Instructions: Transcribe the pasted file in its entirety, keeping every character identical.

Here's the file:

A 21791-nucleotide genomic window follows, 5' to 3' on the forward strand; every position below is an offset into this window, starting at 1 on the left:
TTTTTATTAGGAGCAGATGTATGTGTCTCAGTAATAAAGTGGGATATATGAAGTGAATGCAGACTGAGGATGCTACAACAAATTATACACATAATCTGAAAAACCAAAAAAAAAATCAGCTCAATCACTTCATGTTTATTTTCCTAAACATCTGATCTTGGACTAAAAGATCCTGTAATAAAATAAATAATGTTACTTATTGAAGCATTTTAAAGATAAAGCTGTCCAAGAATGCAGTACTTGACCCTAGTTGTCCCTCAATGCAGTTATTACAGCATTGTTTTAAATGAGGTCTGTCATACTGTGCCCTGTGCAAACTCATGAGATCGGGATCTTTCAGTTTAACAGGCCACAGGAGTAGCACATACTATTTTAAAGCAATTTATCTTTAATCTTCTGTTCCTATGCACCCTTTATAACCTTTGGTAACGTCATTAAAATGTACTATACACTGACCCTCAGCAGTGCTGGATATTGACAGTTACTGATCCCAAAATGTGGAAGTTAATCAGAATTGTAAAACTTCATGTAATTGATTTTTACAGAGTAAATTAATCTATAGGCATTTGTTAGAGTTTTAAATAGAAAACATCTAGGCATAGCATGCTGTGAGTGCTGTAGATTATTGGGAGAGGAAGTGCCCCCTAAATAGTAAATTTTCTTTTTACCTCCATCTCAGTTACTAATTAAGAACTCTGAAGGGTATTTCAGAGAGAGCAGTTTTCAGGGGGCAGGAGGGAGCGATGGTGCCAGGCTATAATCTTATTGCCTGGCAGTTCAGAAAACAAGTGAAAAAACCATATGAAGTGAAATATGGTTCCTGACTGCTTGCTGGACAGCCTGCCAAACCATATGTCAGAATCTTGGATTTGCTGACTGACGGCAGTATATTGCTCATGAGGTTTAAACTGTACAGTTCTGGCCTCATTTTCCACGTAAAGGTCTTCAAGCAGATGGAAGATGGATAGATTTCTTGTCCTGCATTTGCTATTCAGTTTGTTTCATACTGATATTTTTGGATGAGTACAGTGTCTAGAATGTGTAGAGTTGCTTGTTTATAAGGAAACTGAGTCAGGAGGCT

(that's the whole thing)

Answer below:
A 21791-nucleotide genomic window follows, 5' to 3' on the forward strand; every position below is an offset into this window, starting at 1 on the left:
TTTTTATTAGGAGCAGATGTATGTGTCTCAGTAATAAAGTGGGATATATGAAGTGAATGCAGACTGAGGATGCTACAACAAATTATACACATAATCTGAAAAACCAAAAAAAAAATCAGCTCAATCACTTCATGTTTATTTTCCTAAACATCTGATCTTGGACTAAAAGATCCTGTAATAAAATAAATAATGTTACTTATTGAAGCATTTTAAAGATAAAGCTGTCCAAGAATGCAGTACTTGACCCTAGTTGTCCCTCAATGCAGTTATTACAGCATTGTTTTAAATGAGGTCTGTCATACTGTGCCCTGTGCAAACTCATGAGATCGGGATCTTTCAGTTTAACAGGCCACAGGAGTAGCACATACTATTTTAAAGCAATTTATCTTTAATCTTCTGTTCCTATGCACCCTTTATAACCTTTGGTAACGTCATTAAAATGTACTATACACTGACCCTCAGCAGTGCTGGATATTGACAGTTACTGATCCCAAAATGTGGAAGTTAATCAGAATTGTAAAACTTCATGTAATTGATTTTTACAGAGTAAATTAATCTATAGGCATTTGTTAGAGTTTTAAATAGAAAACATCTAGGCATAGCATGCTGTGAGTGCTGTAGATTATTGGGAGAGGAAGTGCCCCCTAAATAGTAAATTTTCTTTTTACCTCCATCTCAGTTACTAATTAAGAACTCTGAAGGGTATTTCAGAGAGAGCAGTTTTCAGGGGGCAGGAGGGAGCGATGGTGCCAGGCTATAATCTTATTGCCTGGCAGTTCAGAAAACAAGTGAAAAAACCATATGAAGTGAAATATGGTTCCTGACTGCTTGCTGGACAGCCTGCCAAACCATATGTCAGAATCTTGGATTTGCTGACTGACGGCAGTATATTGCTCATGAGGTTTAAACTGTACAGTTCTGGCCTCATTTTCCACGTAAAGGTCTTCAAGCAGATGGAAGATGGATAGATTTCTTGTCCTGCATTTGCTATTCAGTTTGTTTCATACTGATATTTTTGGATGAGTACAGTGTCTAGAATGTGTAGAGTTGCTTGTTTATAAGGAAACTGAGTCAGGAGGCT